Credit card debt is a huge issue for American families, with the average house holding $8,173 in credit card debt, according to The Balance. If you are one of those households, credit card debt consolidation could help you lower your number of payments, minimum monthly payment, and put you on track to a full debt payoff.
If saving money and paying off debt sounds good to you, follow along to learn more about credit card consolidation and how it can help your finances.
If you are new to money management, let's define consolidation: It simply means merging your debts into one bigger debt instead of a multiple smaller ones.
What is credit card consolidation?
Credit card consolidation is a personal finance strategy to merge all credit card balances into one credit card or loan. Cardholders do this to lower their monthly payments, simplify the number of payments they make each month, and to lower their interest cost each month to maintain the debt.
If you want to consolidate credit card debt, it is not free in most cases, so this shouldn’t be considered if you have your debt under control and are on track for a payoff. You should only go through a debt consolidation if it will save you money, it isn’t worth it just to simplify your monthly payments. But if the math says the consolidation will ultimately help you save, it can be a great tactic to employ.
Only consolidate to lower interest cards and loans
For example, consider someone with tens of thousands of dollars in credit card debt, a car loan, and a mortgage that is almost paid off.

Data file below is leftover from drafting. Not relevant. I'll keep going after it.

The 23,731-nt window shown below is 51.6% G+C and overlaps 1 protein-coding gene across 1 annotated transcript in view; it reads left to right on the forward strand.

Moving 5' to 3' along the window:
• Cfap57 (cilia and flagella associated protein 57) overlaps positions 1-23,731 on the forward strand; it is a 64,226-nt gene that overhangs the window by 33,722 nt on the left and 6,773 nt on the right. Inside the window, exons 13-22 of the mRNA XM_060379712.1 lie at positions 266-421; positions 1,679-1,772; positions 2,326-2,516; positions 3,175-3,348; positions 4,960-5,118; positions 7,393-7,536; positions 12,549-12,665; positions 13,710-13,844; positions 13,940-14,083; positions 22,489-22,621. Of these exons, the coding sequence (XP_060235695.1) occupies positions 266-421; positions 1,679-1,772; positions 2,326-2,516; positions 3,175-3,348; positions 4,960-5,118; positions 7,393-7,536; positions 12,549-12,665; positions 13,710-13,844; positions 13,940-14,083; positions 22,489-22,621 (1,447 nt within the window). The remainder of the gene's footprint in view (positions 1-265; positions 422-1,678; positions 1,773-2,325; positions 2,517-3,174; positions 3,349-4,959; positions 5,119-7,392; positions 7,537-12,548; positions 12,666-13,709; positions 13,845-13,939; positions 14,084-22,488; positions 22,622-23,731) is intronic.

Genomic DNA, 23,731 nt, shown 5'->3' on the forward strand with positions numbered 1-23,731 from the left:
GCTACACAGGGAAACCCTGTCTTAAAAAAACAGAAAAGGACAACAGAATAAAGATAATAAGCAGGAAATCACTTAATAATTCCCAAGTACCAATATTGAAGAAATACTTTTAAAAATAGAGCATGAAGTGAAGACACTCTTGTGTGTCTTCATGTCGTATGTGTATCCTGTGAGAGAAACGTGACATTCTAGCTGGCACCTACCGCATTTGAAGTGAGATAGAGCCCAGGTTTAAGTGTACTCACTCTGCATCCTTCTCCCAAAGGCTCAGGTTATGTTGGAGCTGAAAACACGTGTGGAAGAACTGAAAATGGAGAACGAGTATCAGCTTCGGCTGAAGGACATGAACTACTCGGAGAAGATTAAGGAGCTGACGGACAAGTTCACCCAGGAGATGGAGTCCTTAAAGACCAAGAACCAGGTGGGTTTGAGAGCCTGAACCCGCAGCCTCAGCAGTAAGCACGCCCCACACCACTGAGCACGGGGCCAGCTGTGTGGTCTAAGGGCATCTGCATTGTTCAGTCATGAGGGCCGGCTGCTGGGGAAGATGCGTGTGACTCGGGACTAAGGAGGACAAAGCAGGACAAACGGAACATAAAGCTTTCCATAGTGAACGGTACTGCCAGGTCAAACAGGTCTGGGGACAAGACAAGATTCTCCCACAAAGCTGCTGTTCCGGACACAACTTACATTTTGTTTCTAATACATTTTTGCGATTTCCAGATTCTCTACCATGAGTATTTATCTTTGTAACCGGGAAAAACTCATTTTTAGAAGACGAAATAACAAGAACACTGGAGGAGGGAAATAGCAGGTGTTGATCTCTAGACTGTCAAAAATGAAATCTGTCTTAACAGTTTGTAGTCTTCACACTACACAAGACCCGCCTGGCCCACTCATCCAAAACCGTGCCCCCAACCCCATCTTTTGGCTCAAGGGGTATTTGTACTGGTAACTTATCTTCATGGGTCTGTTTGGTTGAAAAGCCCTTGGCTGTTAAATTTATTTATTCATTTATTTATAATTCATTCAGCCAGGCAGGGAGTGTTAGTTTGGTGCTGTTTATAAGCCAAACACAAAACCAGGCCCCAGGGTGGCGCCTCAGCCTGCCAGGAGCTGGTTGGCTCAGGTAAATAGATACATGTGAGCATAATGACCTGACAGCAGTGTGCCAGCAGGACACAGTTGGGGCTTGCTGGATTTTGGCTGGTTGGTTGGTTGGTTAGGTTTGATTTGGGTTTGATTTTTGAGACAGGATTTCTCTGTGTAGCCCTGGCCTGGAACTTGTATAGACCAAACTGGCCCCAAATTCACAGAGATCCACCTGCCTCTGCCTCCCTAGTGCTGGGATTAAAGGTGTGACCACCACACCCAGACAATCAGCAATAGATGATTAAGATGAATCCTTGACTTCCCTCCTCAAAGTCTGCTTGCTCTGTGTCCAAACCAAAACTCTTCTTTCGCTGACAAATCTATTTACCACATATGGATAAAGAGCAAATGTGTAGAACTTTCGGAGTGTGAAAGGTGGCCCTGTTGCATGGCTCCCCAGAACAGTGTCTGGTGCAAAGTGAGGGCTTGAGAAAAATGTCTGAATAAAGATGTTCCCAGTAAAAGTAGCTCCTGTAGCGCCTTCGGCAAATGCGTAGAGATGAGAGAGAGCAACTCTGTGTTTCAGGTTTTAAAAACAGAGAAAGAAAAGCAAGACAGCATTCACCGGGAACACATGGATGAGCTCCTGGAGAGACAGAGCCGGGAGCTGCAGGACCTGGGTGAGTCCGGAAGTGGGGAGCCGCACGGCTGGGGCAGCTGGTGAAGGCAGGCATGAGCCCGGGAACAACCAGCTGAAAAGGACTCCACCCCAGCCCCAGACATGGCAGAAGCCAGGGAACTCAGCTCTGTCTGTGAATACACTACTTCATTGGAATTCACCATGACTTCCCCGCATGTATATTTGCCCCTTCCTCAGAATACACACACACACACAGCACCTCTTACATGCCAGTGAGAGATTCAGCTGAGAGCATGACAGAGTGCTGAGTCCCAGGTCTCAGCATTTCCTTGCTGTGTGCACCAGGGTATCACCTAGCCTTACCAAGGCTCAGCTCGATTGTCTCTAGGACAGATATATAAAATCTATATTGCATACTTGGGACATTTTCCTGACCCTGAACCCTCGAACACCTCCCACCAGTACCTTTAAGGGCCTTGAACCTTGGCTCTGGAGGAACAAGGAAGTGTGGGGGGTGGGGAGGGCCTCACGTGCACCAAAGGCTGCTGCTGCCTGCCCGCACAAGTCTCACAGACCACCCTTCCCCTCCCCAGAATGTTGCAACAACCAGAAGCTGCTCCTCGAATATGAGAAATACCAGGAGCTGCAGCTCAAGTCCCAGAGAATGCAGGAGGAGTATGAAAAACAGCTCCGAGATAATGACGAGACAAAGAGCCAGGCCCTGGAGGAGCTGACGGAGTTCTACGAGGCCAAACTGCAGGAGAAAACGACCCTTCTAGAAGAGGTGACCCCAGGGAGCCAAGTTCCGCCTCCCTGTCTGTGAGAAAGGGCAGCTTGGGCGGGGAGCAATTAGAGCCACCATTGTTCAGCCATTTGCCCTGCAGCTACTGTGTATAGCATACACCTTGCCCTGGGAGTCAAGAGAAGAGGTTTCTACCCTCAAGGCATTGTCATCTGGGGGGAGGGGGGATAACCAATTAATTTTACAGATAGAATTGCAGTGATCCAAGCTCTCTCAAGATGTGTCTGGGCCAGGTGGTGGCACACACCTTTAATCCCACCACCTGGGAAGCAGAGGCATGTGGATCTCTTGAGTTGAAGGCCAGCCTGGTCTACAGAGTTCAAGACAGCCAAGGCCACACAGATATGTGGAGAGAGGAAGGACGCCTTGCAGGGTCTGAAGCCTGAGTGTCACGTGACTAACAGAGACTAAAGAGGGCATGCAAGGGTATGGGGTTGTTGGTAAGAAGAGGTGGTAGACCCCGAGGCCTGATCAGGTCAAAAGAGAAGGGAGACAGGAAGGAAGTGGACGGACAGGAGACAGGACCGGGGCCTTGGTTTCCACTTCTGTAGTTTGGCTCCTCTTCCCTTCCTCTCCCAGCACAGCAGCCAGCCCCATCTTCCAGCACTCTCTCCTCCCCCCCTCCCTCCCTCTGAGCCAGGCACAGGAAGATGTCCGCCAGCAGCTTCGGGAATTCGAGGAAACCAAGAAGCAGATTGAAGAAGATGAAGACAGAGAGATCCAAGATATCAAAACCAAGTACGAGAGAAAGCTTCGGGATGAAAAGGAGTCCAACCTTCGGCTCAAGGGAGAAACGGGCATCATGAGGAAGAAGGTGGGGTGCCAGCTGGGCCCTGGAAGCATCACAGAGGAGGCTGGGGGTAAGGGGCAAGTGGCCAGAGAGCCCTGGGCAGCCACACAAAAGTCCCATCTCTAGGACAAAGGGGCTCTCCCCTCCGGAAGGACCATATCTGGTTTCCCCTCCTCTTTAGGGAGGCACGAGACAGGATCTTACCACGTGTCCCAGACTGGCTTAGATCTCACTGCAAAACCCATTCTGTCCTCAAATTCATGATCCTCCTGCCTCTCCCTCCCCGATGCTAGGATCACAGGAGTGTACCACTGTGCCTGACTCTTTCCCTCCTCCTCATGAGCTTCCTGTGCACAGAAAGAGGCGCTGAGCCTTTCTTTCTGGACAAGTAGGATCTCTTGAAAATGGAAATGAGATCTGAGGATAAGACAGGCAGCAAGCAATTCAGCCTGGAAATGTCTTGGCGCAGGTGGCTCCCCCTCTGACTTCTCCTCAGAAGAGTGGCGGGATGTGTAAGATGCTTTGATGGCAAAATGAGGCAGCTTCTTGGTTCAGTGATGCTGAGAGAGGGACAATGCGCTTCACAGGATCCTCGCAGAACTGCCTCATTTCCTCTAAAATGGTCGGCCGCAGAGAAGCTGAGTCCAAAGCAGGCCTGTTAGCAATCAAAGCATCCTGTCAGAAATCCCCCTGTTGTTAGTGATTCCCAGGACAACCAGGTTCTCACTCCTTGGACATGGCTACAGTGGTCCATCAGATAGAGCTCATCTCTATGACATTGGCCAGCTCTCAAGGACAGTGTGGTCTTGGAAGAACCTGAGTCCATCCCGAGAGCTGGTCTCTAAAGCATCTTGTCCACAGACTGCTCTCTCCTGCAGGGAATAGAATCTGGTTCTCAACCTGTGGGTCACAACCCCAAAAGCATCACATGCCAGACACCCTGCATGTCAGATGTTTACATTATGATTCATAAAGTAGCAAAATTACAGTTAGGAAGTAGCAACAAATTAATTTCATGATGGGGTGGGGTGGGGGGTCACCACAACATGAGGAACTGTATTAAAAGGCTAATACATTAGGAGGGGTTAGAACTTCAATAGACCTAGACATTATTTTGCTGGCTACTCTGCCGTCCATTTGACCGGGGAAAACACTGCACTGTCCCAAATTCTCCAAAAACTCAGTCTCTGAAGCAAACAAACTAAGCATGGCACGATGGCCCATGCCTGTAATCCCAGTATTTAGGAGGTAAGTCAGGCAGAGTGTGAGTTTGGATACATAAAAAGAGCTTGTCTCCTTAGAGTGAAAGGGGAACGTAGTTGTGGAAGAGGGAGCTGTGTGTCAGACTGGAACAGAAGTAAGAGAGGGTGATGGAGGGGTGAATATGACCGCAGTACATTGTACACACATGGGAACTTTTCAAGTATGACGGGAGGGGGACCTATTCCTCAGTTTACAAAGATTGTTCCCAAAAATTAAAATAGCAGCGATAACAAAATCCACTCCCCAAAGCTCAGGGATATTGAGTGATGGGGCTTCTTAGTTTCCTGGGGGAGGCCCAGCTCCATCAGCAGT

In order to consolidate those loans into a single lower interest loan with one monthly payment, it is possible to consolidate all of those loans into one new mortgage, slashing interest rates while creating a fixed monthly payment.
At that rate, maintaining a monthly payment on the new mortgage loan, someone could be debt free in just a few years instead of a decade or more of minimum payments.
There are creative ways to handle credit card consolidation, and consolidating into one fixed payment loan is often a good idea, as it leads to a faster payoff. If you attach that loan to an asset like a home, you can get a far lower interest rate than the 20% APR or more many credit cards charge.
If you have debt on multiple credit cards and want to consolidate to another credit card, that is a fair option as well. Just read the fine print on the new card first, and make sure it charges a lower interest rate than your current cards.
Making fewer payments each month is not worth it if it will cost you more in the long run than you would pay without consolidating. In some cases, it might make sense to consolidate some cards and not others. Everyone’s personal financial situation is unique, so there is no right or wrong answer on whether or not you should go through with the credit card consolidation.
Before we dig in deeper, let's define consolidation: it means merging your credit card balances into one, new balance somewhere else.
Taking advantage of 0% APR offers
If you are going to consolidate debt and have a good credit score, you have more options than those with poor credit. A better credit score means you are more likely to be approved for a new credit card with a 0% APR balance transfer offer, which can help you quickly save a small fortune on credit card interest.